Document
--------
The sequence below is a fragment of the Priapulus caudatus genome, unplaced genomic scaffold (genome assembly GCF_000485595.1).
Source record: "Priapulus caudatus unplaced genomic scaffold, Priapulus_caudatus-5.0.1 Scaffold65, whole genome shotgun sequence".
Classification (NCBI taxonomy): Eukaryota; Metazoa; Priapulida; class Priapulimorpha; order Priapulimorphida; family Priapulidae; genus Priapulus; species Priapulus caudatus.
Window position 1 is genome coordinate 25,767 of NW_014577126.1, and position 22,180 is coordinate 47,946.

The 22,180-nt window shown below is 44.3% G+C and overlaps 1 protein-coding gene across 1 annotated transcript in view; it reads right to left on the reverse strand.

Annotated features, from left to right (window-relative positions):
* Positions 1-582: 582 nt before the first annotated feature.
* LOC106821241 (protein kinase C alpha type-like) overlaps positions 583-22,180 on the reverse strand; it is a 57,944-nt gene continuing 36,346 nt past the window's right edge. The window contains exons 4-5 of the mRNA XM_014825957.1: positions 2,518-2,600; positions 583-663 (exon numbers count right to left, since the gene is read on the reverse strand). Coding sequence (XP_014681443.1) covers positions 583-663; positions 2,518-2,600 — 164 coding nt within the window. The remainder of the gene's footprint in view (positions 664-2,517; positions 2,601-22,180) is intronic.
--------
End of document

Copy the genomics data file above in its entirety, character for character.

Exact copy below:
The sequence below is a fragment of the Priapulus caudatus genome, unplaced genomic scaffold (genome assembly GCF_000485595.1).
Source record: "Priapulus caudatus unplaced genomic scaffold, Priapulus_caudatus-5.0.1 Scaffold65, whole genome shotgun sequence".
Classification (NCBI taxonomy): Eukaryota; Metazoa; Priapulida; class Priapulimorpha; order Priapulimorphida; family Priapulidae; genus Priapulus; species Priapulus caudatus.
Window position 1 is genome coordinate 25,767 of NW_014577126.1, and position 22,180 is coordinate 47,946.

The 22,180-nt window shown below is 44.3% G+C and overlaps 1 protein-coding gene across 1 annotated transcript in view; it reads right to left on the reverse strand.

Annotated features, from left to right (window-relative positions):
* Positions 1-582: 582 nt before the first annotated feature.
* LOC106821241 (protein kinase C alpha type-like) overlaps positions 583-22,180 on the reverse strand; it is a 57,944-nt gene continuing 36,346 nt past the window's right edge. The window contains exons 4-5 of the mRNA XM_014825957.1: positions 2,518-2,600; positions 583-663 (exon numbers count right to left, since the gene is read on the reverse strand). Coding sequence (XP_014681443.1) covers positions 583-663; positions 2,518-2,600 — 164 coding nt within the window. The remainder of the gene's footprint in view (positions 664-2,517; positions 2,601-22,180) is intronic.